Right next to this gate was a sign pointing toward Zion Grove Baptist Church. We drove down that way. The church looked to be in good shape, and almost looked like it was still in use. I couldn’t find any information about it online, though.
Finding additional information about Millett has also been challenging. I posted several links on my last visit, but I wanted to dig a bit further. There was once a Historic Millett website, but the domain name has lapsed. Fortunately, Archive.org and the Wayback Machine had some of the old material.
In 1952 a sophomore high school student from New York named Connie Black wrote a “study” of the town. She was visiting her grandparents, and had some unique perspectives on the town. The Savannah River Plant was under construction, and people were being forced to move from Ellenton, Dumbarton, and other communities on the site’s property. Millett was five miles south of the property, and spared the upheaval. Many in the town, including Connie Black, predicted boom times for the town as workers would be looking for lodging, etc.
Very little of interest happens in Millett; but recently the Savannah River Plant for the Hydrogen Bomb has taken over some two-hundred and fifty-thousand acres of land, the boundary of which is five miles from Millett. It has made quite a bit of excitement around the neighborhood and people from all over the United States – people working for the government – have been seeking rooms for rent in Millett. Soon many new houses will be built and Millett will thrive.
Alas, that was not to be. The SRP shut off access to the main route from Augusta down through Millett. The town was bypassed, and the larger towns of Barnwell and Allendale saw more traffic. Millett dried up and became a ghost town. Unlike the ghost towns of Ellenton and Dumbarton, this ghost town is still accessible, with remnants of the town visible.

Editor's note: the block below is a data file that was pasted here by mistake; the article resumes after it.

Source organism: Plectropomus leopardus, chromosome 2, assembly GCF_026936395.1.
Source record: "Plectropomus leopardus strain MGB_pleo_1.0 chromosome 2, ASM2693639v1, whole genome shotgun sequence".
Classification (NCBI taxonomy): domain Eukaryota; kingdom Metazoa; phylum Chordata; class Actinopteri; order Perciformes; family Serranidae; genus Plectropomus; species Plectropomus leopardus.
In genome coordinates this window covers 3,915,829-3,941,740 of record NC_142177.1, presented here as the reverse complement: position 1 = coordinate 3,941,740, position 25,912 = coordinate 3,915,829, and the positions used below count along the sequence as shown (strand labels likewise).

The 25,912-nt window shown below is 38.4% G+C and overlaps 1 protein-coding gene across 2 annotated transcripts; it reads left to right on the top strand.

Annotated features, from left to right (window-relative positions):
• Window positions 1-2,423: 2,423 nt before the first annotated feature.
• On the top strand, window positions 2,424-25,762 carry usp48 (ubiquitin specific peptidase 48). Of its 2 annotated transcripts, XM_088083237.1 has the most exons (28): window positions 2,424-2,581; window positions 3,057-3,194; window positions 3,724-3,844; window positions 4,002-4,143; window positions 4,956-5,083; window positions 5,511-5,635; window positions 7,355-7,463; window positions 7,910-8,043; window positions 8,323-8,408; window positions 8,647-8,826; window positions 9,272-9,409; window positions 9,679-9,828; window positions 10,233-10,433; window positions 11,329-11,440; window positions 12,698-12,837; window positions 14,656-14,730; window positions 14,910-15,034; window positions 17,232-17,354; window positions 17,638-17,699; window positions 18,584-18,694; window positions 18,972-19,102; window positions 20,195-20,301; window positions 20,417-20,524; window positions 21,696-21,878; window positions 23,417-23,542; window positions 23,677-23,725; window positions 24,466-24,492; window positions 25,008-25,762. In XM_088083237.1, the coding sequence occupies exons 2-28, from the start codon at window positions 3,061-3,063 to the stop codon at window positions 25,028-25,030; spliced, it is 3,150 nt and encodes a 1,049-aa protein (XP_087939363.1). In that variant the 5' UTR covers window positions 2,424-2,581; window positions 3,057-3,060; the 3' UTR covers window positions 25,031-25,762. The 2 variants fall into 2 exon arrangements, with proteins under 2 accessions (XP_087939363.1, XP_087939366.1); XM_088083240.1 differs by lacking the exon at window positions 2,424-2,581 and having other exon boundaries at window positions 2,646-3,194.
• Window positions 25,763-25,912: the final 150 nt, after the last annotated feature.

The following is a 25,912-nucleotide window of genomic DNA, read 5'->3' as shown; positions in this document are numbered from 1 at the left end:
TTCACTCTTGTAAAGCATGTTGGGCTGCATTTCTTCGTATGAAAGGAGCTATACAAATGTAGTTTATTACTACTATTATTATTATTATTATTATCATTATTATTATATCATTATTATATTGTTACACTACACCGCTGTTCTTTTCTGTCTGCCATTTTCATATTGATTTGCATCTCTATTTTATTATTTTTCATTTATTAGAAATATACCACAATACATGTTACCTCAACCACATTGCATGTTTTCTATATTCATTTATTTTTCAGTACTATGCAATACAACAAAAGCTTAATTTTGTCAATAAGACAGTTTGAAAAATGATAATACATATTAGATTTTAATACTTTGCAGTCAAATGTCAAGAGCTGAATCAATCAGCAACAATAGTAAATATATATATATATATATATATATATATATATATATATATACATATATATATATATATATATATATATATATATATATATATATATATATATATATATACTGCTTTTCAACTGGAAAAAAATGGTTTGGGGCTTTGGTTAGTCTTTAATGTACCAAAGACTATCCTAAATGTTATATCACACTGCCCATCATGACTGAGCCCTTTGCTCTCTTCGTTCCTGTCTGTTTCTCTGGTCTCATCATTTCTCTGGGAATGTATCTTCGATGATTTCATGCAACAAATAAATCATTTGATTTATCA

I had even checked Chronicling America for references to the town. I didn’t find much, but there was this one item of interest from a “Yorkville” newspaper, the Yorkville Enquirer. The item showed up in several issues as a testimony for some quack cure-all called an Electropoise. It was quite amusing. I’m guessing that these quacks used a prominent name from a remote village in the same state to promote their product.
Alan and I continued on Millett Road until we came to its intersection with the oddly named Little Hell Road. The name supposedly refers to the difficulty of the approach to the river landing. Just off in the woods we could see Speedwell Methodist Church, so we headed in that direction.
The church was founded in 1885, and construction on the present building was begun in 1922. The building was left incomplete through the Depression, and was finally dedicated in 1941. Services were discontinued in 1970. Occasional services and homecomings are still held there.
Alan noticed that the front door wasn’t locked. We went inside. The interior had white pews, and walls painted in a mint green. There were two pianos up front. Behind the pulpit was a rather high choir loft.